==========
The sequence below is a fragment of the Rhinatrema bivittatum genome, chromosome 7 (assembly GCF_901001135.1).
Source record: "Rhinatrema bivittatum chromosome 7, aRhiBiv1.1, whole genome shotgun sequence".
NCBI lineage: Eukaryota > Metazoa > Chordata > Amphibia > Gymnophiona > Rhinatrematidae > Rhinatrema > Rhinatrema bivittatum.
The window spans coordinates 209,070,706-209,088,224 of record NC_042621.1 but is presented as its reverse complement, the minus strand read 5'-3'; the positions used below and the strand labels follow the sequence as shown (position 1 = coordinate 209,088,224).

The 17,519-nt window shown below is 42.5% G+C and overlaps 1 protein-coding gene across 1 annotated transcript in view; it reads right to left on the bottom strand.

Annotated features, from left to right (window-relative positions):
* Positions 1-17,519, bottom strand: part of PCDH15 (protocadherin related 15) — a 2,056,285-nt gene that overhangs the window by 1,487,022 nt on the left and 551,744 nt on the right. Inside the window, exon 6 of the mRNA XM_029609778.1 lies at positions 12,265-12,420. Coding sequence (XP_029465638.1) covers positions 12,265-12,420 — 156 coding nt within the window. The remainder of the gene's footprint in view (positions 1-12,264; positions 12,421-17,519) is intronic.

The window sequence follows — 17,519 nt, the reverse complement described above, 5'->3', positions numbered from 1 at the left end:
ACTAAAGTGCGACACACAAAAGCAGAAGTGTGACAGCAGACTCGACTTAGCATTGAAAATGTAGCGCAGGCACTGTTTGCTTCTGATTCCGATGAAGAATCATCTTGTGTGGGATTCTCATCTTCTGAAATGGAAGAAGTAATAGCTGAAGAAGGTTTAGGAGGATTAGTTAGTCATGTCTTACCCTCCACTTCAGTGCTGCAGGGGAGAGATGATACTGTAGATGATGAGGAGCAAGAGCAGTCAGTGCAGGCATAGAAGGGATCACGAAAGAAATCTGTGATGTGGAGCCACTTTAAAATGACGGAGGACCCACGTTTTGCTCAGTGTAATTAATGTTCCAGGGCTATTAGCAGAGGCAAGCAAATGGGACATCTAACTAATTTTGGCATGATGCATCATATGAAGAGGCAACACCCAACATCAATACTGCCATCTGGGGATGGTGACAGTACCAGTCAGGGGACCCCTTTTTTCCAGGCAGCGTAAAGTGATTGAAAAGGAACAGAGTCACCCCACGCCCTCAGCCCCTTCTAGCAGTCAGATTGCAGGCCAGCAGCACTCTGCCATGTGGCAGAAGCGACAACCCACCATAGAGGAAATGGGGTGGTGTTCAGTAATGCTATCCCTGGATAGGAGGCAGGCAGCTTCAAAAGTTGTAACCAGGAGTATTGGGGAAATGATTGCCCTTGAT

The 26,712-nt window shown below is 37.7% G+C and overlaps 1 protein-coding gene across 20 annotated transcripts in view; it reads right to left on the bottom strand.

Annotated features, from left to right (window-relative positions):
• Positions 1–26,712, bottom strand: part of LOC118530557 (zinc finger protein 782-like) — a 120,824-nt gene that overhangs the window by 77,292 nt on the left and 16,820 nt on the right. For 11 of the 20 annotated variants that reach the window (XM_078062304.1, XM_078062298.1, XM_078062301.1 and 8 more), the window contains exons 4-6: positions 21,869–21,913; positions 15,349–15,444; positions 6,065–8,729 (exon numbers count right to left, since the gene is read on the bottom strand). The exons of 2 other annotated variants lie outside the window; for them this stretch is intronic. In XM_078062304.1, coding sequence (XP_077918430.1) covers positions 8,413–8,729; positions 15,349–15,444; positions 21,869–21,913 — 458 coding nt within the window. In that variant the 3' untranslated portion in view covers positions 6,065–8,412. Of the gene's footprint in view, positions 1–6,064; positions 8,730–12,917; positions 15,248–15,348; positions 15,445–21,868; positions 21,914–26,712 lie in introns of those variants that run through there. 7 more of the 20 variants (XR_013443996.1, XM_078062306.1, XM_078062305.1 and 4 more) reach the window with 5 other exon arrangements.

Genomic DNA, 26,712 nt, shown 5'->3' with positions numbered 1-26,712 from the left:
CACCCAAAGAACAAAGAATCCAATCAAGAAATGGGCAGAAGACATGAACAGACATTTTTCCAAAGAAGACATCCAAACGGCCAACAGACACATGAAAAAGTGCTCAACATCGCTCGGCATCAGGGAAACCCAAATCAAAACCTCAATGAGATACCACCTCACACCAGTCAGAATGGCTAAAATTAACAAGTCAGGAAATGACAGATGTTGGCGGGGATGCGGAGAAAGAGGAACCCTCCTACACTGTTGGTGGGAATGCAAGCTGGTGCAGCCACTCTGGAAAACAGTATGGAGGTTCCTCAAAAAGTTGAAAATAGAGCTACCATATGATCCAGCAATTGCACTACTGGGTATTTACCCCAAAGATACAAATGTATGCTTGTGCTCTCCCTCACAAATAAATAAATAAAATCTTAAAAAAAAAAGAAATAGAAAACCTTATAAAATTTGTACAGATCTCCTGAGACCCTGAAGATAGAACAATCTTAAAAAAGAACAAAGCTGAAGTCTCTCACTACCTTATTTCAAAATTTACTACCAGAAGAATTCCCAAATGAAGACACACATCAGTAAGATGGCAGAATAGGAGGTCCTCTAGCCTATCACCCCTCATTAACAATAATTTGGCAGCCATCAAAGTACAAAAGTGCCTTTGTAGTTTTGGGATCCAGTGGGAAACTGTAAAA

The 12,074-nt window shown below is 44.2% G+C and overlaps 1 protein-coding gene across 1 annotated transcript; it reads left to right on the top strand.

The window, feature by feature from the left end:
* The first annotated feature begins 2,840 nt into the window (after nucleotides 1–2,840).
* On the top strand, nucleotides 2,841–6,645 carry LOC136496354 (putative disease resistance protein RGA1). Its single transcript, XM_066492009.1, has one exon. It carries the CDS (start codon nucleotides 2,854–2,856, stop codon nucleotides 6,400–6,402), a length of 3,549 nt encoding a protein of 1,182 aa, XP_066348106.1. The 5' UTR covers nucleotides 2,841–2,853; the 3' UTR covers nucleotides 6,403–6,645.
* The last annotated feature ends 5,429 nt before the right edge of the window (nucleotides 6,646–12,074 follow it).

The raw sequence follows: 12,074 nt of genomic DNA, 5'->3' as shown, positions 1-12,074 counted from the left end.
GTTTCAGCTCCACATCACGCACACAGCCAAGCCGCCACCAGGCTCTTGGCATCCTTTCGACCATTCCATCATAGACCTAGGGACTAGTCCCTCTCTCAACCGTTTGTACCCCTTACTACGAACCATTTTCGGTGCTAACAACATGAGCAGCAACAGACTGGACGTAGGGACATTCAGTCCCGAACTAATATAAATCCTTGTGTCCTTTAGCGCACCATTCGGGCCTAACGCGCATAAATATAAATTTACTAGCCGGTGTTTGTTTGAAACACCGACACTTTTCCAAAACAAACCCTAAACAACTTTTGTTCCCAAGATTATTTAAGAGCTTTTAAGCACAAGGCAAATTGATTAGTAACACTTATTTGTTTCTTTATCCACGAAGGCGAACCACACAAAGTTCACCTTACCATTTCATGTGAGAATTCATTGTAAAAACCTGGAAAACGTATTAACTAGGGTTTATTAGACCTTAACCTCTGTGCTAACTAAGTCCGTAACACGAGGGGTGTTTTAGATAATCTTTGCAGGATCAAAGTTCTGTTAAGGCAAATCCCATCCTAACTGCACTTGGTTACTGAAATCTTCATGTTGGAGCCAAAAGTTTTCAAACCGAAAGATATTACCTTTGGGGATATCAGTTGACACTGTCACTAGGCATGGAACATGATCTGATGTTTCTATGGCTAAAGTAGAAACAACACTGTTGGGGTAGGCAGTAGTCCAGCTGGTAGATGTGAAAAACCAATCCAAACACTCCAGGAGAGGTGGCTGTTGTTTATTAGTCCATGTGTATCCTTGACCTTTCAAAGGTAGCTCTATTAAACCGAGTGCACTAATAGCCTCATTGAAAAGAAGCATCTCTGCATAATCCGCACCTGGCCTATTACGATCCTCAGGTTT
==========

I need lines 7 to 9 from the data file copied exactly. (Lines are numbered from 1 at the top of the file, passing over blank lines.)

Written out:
* Positions 1-17,519, bottom strand: part of PCDH15 (protocadherin related 15) — a 2,056,285-nt gene that overhangs the window by 1,487,022 nt on the left and 551,744 nt on the right. Inside the window, exon 6 of the mRNA XM_029609778.1 lies at positions 12,265-12,420. Coding sequence (XP_029465638.1) covers positions 12,265-12,420 — 156 coding nt within the window. The remainder of the gene's footprint in view (positions 1-12,264; positions 12,421-17,519) is intronic.

The window sequence follows — 17,519 nt, the reverse complement described above, 5'->3', positions numbered from 1 at the left end:
ACTAAAGTGCGACACACAAAAGCAGAAGTGTGACAGCAGACTCGACTTAGCATTGAAAATGTAGCGCAGGCACTGTTTGCTTCTGATTCCGATGAAGAATCATCTTGTGTGGGATTCTCATCTTCTGAAATGGAAGAAGTAATAGCTGAAGAAGGTTTAGGAGGATTAGTTAGTCATGTCTTACCCTCCACTTCAGTGCTGCAGGGGAGAGATGATACTGTAGATGATGAGGAGCAAGAGCAGTCAGTGCAGGCATAGAAGGGATCACGAAAGAAATCTGTGATGTGGAGCCACTTTAAAATGACGGAGGACCCACGTTTTGCTCAGTGTAATTAATGTTCCAGGGCTATTAGCAGAGGCAAGCAAATGGGACATCTAACTAATTTTGGCATGATGCATCATATGAAGAGGCAACACCCAACATCAATACTGCCATCTGGGGATGGTGACAGTACCAGTCAGGGGACCCCTTTTTTCCAGGCAGCGTAAAGTGATTGAAAAGGAACAGAGTCACCCCACGCCCTCAGCCCCTTCTAGCAGTCAGATTGCAGGCCAGCAGCACTCTGCCATGTGGCAGAAGCGACAACCCACCATAGAGGAAATGGGGTGGTGTTCAGTAATGCTATCCCTGGATAGGAGGCAGGCAGCTTCAAAAGTTGTAACCAGGAGTATTGGGGAAATGATTGCCCTTGAT